kidneylabels-300x200For tens of thousands of patients anxiously awaiting lifesaving transplants, a new media investigation has provided what must be heart-breaking news on the laxity with which dozens of donated organs get transported, causing them to be lost or delayed “cargo” and rendered unusable.

The nonprofit, independent Kaiser Health News Service and the Center for Investigative Reporting deserve kudos for following up on the jaw-dropping story of how a human heart got left behind in 2018 on a Southwest Airlines flight. Medical specialists involved at the time downplayed the incident, noting that surgeons had not planned a direct transplantation of that heart in a patient in dire shape, taking various of its valves and tissues, instead.

Still, when reporter JoNel Allecia dug into the ghastly gaffe, she found an organ transplant nightmare. As Allecia described it:

covid19-300x210The spreading virus that has sickened tens of thousands and killed thousands — mostly in central China in Hubei province and its big capital city, Wuhan — now has a name: Covid19.

Public health officials hope that this moniker, along with new images of the virus, will make talking about this disease easier and reduce the exploding stigma that’s attaching to it, with mis- and dis-information fueling unwelcome panic, racism, and xenophobia.

The disease continues to batter China, with the cases in two dozen or so other countries limited to a few hundred and deaths in the single digits. The Chinese remain in a sweeping lockdown or quarantine that has brought much of the most populous nation in the world to a standstill since at least the start of the lunar new year, a major travel holiday across Asia. Officials now also are conducting dragnets and round-ups of those potentially ill.

alexahhs-150x150Federal regulators may be on the brink of not only protecting but also advancing patients access and use of a key component of their care: their electronic health records. Or will bureaucrats fold up in the face of a muscle campaign by corporate interests and hospitals?

To its credit, the giant Health and Human Services agency has emphasized that it is moving forward in its announced plans to prepare new regulations on so-called EHRs, pressing patients’ rights and newer, and potentially more nimble tech firms’ abilities to make the information in the records more accessible and helpful.

But Epic, the giant software company that has installed electronic systems in hospitals and health systems nationwide — often for billions of dollars — is leading resistance to the new rules. It has convinced dozens of institutions and groups, some sizable, to lobby officials to oppose this federal intervention.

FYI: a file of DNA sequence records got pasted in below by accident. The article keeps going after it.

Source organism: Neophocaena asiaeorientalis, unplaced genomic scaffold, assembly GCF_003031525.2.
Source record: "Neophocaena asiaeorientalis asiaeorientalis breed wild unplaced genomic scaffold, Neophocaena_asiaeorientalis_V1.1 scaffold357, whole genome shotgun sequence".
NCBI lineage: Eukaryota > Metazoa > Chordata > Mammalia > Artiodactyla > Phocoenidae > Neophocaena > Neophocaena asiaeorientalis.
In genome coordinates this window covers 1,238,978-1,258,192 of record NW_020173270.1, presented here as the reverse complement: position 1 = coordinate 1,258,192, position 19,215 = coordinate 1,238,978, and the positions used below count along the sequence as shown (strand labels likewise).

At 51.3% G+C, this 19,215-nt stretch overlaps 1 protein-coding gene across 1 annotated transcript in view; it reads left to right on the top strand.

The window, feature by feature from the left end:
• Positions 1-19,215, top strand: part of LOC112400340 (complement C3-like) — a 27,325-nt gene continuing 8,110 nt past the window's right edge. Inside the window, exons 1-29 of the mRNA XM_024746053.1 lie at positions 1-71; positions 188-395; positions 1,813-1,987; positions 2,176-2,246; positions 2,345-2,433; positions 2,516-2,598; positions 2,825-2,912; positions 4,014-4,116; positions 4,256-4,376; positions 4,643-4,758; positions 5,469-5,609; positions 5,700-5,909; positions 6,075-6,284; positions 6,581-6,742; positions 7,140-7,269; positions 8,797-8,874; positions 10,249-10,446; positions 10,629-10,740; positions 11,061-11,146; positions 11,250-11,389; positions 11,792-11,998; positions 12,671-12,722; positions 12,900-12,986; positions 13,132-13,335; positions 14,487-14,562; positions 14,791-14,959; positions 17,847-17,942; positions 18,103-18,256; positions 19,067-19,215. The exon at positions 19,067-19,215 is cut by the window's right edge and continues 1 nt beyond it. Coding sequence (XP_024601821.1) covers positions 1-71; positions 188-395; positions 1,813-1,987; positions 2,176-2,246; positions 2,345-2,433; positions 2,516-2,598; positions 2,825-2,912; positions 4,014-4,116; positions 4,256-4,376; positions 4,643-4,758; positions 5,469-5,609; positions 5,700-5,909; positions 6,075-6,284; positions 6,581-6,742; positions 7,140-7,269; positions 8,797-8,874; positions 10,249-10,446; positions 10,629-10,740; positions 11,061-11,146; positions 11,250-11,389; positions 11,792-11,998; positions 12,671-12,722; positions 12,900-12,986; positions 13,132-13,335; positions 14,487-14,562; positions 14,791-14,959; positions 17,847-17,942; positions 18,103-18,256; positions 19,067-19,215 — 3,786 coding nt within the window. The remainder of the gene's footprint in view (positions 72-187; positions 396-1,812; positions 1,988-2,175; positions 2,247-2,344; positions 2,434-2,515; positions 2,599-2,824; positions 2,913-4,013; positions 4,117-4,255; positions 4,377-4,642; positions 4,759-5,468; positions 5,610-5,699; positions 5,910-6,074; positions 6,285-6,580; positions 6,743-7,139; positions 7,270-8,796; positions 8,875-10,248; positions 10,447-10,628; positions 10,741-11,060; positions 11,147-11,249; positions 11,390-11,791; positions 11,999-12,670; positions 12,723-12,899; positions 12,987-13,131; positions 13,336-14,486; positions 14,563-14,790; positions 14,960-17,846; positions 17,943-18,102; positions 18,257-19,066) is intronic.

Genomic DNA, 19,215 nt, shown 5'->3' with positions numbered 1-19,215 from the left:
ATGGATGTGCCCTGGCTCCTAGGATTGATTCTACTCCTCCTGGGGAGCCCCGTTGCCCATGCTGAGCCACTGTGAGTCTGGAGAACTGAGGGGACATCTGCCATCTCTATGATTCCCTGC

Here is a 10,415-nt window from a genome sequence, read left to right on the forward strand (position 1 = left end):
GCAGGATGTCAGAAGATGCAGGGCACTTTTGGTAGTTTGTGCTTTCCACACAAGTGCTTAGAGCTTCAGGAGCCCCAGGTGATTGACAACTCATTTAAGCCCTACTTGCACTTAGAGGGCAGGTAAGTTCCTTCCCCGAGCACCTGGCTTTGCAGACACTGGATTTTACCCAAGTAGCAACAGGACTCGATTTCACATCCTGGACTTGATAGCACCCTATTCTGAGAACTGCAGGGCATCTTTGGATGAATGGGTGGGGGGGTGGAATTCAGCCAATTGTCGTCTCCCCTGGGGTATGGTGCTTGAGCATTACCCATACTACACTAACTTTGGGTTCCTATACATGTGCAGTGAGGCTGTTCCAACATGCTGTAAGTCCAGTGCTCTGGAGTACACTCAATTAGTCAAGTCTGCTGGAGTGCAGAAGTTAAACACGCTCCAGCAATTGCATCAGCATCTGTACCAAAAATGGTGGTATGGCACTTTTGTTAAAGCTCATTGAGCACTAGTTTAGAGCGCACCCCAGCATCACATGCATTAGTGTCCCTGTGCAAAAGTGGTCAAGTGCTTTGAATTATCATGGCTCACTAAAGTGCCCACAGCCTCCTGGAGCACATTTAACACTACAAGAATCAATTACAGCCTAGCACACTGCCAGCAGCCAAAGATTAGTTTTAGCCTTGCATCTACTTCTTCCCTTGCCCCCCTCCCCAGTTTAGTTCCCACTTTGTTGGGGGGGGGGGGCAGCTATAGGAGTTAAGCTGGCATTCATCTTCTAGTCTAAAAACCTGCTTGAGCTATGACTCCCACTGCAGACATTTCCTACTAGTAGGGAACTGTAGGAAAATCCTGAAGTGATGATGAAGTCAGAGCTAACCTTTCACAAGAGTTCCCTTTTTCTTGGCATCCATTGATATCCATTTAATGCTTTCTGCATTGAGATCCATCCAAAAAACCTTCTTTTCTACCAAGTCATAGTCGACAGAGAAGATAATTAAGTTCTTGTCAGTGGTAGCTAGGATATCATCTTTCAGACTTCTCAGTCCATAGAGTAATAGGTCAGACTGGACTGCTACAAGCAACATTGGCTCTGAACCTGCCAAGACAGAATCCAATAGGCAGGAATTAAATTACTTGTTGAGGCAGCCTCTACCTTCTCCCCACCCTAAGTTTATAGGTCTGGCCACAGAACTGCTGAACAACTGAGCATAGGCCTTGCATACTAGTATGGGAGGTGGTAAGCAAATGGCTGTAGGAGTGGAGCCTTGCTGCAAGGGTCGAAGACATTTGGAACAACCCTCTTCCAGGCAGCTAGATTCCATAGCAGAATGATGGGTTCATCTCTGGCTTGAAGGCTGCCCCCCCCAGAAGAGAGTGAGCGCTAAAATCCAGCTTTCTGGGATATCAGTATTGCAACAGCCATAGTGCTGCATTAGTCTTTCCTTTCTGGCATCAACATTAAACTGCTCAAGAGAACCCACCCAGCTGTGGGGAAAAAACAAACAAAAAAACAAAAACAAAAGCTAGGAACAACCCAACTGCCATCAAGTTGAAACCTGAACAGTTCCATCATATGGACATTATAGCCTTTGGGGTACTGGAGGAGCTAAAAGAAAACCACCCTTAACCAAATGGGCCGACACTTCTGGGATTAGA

dochands-300x200Although health policy experts and doctors themselves may sing the praises of primary care providers — medical generalists who are supposed to be the first and important caregivers for most patients — recent studies suggest that yet another idealized aspect of the U.S. health care system has cost- and access-driven problems.

Patients, to start with, are driving a concerning trend in which they in increasing numbers are declining to tap the services of family doctors and other so-called PCPs.

Doctors in this field, as well as others, say that patients may be turning to online consultations, urgent care centers in drug stores and shopping malls, or more costly visits to highly credentialed specialists due to the spiking pressure on frontline MDs to maximize revenues by minimizing their “face time.”  Physicians describe how “bean counting” executives in health systems may require them to see more than a dozen patients a day, while also handling all the bureaucracy, consultation, research this requires — or face sizable pay cuts for their “inefficiency.”

coronavirusdoc-265x300The toll of the coronavirus outbreak in China keeps worsening, with the infections exceeding tens of thousands and the deaths spiking toward 1,000, also claiming the first American and Japanese lives of people in the disease epicenter of Wuhan.

The illness’ most significant harms continue to afflict China, particularly its central province of Hubei and regional capital Wuhan.

But the infection has raised global alarms, in part because its death toll, for example, has far exceeded in China the fatalities recorded with the 2003 disease incident involving Severe Acute Respiratory Syndrome, or SARS. That infection killed hundreds in China.

Patrick Malone & Associates, P.C. listed in Best Lawyers Rated by Super Lawyers Patrick A. Malone
Washingtonian Top Lawyer 2011
Avvo Rating 10.0 Superb Top Attorney Best Lawyers Firm
Contact Information